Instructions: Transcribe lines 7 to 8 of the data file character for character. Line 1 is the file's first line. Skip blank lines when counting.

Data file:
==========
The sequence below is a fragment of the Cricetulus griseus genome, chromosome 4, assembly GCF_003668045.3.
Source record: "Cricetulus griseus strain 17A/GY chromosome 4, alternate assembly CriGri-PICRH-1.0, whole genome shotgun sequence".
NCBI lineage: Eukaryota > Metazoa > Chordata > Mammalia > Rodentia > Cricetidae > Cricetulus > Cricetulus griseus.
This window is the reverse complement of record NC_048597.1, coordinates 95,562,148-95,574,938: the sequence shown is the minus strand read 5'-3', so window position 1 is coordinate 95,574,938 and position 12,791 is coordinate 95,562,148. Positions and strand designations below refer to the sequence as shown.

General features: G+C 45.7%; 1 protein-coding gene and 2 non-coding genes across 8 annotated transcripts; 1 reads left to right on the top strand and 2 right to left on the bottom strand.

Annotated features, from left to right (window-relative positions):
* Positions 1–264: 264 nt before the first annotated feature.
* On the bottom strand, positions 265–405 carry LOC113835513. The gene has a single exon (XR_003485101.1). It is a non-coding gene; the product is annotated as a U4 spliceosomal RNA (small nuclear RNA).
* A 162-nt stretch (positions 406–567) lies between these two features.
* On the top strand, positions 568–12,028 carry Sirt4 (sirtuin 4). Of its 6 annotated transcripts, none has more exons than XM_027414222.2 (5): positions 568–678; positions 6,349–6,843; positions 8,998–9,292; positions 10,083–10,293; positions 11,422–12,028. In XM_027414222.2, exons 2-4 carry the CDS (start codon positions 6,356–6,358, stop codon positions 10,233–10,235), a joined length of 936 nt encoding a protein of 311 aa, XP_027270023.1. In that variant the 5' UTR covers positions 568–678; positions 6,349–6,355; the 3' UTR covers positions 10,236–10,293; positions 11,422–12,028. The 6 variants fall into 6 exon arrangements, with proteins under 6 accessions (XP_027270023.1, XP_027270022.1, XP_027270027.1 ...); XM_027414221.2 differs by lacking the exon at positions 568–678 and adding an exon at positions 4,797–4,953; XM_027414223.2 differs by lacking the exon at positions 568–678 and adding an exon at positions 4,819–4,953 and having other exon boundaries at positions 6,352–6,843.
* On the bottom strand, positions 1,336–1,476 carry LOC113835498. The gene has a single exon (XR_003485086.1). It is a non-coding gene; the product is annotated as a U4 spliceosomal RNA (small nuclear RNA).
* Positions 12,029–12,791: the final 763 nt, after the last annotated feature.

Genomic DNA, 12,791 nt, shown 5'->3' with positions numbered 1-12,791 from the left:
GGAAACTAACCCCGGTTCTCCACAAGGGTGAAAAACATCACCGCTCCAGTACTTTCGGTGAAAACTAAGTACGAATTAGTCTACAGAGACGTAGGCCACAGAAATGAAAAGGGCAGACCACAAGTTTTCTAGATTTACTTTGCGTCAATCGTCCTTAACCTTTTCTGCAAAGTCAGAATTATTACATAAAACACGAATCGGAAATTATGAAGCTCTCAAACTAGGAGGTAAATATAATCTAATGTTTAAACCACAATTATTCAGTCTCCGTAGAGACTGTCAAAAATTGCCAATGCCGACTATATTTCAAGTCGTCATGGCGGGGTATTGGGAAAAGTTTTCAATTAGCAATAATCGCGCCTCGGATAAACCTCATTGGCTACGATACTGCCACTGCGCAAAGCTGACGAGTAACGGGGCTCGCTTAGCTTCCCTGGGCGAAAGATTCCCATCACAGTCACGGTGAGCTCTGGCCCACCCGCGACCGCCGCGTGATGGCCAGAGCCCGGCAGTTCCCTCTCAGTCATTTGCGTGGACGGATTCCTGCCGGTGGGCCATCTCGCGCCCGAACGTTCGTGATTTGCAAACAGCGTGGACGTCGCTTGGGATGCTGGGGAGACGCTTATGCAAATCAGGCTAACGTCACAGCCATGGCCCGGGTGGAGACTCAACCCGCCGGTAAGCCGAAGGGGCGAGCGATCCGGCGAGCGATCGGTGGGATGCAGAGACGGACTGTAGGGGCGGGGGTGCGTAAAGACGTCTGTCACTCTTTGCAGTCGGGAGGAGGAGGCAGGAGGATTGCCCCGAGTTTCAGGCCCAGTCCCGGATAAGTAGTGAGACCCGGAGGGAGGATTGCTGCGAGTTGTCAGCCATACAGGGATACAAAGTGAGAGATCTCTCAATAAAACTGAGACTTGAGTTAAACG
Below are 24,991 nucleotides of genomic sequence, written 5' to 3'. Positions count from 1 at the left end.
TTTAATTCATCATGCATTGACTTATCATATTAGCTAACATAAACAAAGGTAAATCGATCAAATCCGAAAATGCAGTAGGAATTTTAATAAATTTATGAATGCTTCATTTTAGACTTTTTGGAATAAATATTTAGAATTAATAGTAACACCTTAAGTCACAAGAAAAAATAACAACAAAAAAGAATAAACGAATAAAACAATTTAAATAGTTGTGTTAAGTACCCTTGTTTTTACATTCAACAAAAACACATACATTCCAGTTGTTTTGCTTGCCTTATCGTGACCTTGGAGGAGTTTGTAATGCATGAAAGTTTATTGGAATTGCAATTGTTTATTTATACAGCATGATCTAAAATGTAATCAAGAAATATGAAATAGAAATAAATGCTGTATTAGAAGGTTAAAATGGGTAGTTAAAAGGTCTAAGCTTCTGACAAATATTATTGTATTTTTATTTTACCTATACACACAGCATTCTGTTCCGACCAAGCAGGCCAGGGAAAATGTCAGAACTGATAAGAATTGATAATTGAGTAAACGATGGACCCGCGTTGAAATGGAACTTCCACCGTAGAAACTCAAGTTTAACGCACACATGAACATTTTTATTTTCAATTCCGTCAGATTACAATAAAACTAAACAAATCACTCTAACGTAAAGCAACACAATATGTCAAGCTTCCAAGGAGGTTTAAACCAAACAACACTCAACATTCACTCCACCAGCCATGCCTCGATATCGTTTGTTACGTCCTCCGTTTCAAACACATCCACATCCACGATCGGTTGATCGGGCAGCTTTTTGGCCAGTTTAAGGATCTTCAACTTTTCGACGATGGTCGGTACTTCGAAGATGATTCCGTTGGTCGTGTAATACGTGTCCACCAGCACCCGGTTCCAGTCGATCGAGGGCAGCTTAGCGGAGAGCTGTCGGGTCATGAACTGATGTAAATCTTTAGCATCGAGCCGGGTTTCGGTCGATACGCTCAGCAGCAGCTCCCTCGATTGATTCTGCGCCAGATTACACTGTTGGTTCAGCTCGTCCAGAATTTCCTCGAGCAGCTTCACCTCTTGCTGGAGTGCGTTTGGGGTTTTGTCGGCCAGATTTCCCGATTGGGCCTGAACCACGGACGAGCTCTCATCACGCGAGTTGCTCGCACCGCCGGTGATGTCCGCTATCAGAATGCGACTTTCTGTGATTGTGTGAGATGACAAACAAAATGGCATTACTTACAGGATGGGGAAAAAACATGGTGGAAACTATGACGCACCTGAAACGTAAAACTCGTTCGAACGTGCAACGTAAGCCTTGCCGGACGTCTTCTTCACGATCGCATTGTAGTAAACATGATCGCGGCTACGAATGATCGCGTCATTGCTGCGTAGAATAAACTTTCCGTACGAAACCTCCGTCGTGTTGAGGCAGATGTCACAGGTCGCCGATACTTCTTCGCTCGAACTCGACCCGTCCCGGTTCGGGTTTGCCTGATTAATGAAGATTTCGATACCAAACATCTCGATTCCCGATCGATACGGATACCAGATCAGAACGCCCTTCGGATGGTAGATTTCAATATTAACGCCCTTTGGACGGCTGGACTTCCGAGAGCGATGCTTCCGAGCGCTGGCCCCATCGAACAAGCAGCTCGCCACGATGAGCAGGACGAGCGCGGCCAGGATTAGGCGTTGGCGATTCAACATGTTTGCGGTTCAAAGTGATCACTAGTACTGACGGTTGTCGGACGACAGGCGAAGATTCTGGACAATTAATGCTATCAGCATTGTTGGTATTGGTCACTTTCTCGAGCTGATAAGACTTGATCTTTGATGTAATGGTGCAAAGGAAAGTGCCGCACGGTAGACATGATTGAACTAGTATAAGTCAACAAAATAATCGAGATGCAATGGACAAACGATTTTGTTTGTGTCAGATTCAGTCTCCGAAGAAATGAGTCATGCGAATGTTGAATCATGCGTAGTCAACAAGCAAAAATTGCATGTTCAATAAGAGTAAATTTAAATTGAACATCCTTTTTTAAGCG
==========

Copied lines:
* Positions 1–264: 264 nt before the first annotated feature.
* On the bottom strand, positions 265–405 carry LOC113835513. The gene has a single exon (XR_003485101.1). It is a non-coding gene; the product is annotated as a U4 spliceosomal RNA (small nuclear RNA).